CONTINUEThis site uses cookies. By continuing to browse this site you are agreeing to our use of cookies. Find out more.
  1. Front Page
  2. News By Topic
  3. China, South Korea Initial FTA

China, South Korea Initial FTA

by Mary Swire, Tax-News.com, Hong Kong

26 February 2015


On February 25, 2015, China and South Korea initialed the text of their free trade agreement, negotiations towards which began in May 2012 and were completed in November last year during a meeting in Beijing.

A statement at that time from China's Ministry of Commerce (MOFCOM) revealed that the two countries have agreed to eliminate import tariffs on over 90 percent of all products traded between them and over 85 percent of their annual trade by value. Import duties on non-sensitive products will be cancelled either immediately or within ten years, and those on sensitive products will be abolished within 10-20 years of the FTA becoming effective.

However, the two sides have also decided to exclude certain ultra-sensitive items from the agreement. There had been particular concerns in China regarding opening its manufacturing sector to South Korean imports, and in South Korea on the effect of Chinese exports on its agricultural markets.

South Korea has agreed to a part-opening of its agricultural sector, while continuing to exclude such products as rice, pork, and beef. Meanwhile, it sought access to Chinese industrial sectors with the most opportunities for its small- and medium-sized enterprises. Trade barriers for their automotive industries have been maintained however.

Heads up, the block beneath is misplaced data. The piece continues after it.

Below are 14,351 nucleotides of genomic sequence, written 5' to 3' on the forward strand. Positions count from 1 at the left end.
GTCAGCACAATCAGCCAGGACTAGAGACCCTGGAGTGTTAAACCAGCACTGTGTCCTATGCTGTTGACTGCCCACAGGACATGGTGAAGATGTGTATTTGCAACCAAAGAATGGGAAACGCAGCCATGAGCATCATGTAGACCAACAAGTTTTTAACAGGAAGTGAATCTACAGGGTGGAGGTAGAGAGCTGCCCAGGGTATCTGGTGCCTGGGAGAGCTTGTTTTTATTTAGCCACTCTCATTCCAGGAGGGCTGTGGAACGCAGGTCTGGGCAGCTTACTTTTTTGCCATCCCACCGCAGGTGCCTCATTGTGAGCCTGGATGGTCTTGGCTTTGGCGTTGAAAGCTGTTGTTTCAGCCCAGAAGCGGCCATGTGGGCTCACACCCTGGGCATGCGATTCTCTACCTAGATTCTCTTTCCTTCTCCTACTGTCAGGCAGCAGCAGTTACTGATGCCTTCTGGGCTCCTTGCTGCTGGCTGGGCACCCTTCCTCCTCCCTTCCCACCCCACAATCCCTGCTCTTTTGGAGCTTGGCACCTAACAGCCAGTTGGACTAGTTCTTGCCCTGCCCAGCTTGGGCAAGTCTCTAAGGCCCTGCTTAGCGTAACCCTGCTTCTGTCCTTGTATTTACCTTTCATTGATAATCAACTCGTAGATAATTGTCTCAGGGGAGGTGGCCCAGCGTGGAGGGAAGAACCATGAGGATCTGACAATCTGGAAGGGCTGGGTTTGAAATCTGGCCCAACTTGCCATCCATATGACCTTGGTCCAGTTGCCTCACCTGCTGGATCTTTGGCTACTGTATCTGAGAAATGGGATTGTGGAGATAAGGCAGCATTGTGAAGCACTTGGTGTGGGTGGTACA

The FTA covers not only trade in goods and services, but also e-commerce, competition policy, and government procurement, while both sides have committed to further talks on financial services and investment in the future.

According to the South Korean Ministry of Trade, Industry, and Energy, the two governments have agreed to work towards an official signing of the FTA within the first half of this year.

China is already South Korea's primary trading partner, receiving over a quarter of its exports. According to MOFCOM figures, total trade between South Korea and China reached over USD270bn in 2013 and is expected to reach USD300bn in 2015.

The FTA will be the most substantial deal South Korea has ever signed. When it comes into effect, it is to expand the value of the country's trade outflows covered by trade treaties from the current 60.9 percent to about 73.2 percent.

TAGS: tax | investment | free trade agreement (FTA) | commerce | financial services | tariffs | China | agreements | e-commerce | manufacturing | Korea, South | import duty | trade | services

To see today's news, click here.

 















Tax-News Reviews

Cyprus Review

A review and forecast of Cyprus's international business, legal and investment climate.

Visit Cyprus Review »

Malta Review

A review and forecast of Malta's international business, legal and investment climate.

Visit Malta Review »

Jersey Review

A review and forecast of Jersey's international business, legal and investment climate.

Visit Jersey Review »

Budget Review

A review of the latest budget news and government financial statements from around the world.

Visit Budget Review »



Stay Updated

Please enter your email address to join the Tax-News.com mailing list. View previous newsletters.

By subscribing to our newsletter service, you agree to our Terms and Conditions and Privacy Policy.


To manage your mailing list preferences, please click here »